“We look forward to Kim bringing a wealth of knowledge and championship-level experience to the Miami Marlins,” said Marlins CEO Derek Jeter. “Her leadership of our baseball operations team will play a major role on our path toward sustained success.”

Ng’s love for baseball was sparked by her father, whom she lost when she was just 11 years old. She proceeded to grow up a Yankees fan and played softball and tennis in high school.

“Her on-base percentage was ridiculous,” said Deborah Paul, Ng’s coach for both sports, in a recent interview with MLB.com’s Matt Monagan. “She just knew what to do, how to work the pitcher, what to do with runners on base. She knew the game. You know, a lot of girls like to play, but they don’t know the game. With Kim, you’d start saying the sentence and she’d finish it for you.”

After four years of varsity softball and a senior thesis on Title IX at the University of Chicago, Ng began her MLB career as an intern for the Chicago White Sox in 1990 and immersed herself in entry-level tasks such as operating the radar gun and mapping pitches. She was hired to work in their front office full time by 1991 and became the youngest person to present and win a salary arbitration case in 1995. Ng has since served as the assistant GM for both the Yankees and the Dodgers (winning three World Series rings along the way) and had been the senior vice president of baseball operations for the MLB since 2011.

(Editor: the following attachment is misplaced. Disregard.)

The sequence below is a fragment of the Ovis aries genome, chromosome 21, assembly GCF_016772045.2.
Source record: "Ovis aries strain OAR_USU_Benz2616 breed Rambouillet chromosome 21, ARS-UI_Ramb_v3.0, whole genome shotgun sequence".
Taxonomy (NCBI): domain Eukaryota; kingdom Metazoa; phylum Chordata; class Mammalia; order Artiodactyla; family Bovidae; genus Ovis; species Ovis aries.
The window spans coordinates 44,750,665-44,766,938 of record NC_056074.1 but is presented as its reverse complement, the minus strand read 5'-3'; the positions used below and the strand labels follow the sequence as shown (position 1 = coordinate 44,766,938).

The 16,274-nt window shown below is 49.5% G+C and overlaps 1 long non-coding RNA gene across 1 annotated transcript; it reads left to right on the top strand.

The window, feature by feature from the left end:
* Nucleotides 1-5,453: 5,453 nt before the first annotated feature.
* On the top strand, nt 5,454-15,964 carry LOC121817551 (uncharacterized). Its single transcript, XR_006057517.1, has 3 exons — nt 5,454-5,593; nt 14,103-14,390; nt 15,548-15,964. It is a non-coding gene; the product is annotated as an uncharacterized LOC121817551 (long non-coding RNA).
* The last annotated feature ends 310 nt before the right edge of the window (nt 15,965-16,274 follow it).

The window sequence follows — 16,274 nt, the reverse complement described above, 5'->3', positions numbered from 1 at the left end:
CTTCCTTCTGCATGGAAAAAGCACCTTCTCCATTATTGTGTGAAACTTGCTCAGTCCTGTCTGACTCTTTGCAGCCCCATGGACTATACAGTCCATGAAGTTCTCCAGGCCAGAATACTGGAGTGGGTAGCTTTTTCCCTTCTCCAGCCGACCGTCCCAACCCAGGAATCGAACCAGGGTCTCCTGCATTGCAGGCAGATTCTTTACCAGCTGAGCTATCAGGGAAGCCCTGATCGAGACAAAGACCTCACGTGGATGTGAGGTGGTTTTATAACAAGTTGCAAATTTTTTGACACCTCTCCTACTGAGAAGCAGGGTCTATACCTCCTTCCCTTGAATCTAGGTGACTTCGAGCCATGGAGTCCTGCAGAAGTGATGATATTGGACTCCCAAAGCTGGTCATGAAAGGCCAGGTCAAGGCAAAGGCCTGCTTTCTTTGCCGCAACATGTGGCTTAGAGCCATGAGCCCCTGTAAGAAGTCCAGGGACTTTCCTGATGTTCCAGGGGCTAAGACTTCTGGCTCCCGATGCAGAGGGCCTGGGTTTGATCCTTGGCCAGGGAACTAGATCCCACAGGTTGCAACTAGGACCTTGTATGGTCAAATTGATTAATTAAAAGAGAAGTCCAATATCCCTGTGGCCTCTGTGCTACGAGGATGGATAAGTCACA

What is most remarkable about Ng, however, is not her resume but her character. She was one to tell her younger sister that she’d only know she’d played hard if her uniform was dirty. When Ng was mocked by former Dodgers executive Bill Singer for her Chinese heritage, she kept things professional. And after having interviewed for the GM position with six different teams over the past 15 years, Ng kept her head up and interviewed with a seventh.

There’s no doubt this grit, poise and perseverance will inspire generations of female sports enthusiasts to come.

But as exciting as Ng’s hire may be, the sports industry must ask itself: Why did this take so long? Countless coaches and analysts have deemed her worthy of the position for years. Was it just because she is a woman?

While Harris was right in stating that this is a country of possibilities, we still have a long way to go before young girls see her remarks come to fruition. Ng’s legacy as the first female GM should have been cemented years ago. Female athletes are still being paid just a fraction of what their male counterparts are and receive far less coverage in the media. Beyond sports, women continue to face sexist barriers in the workforce and in academia.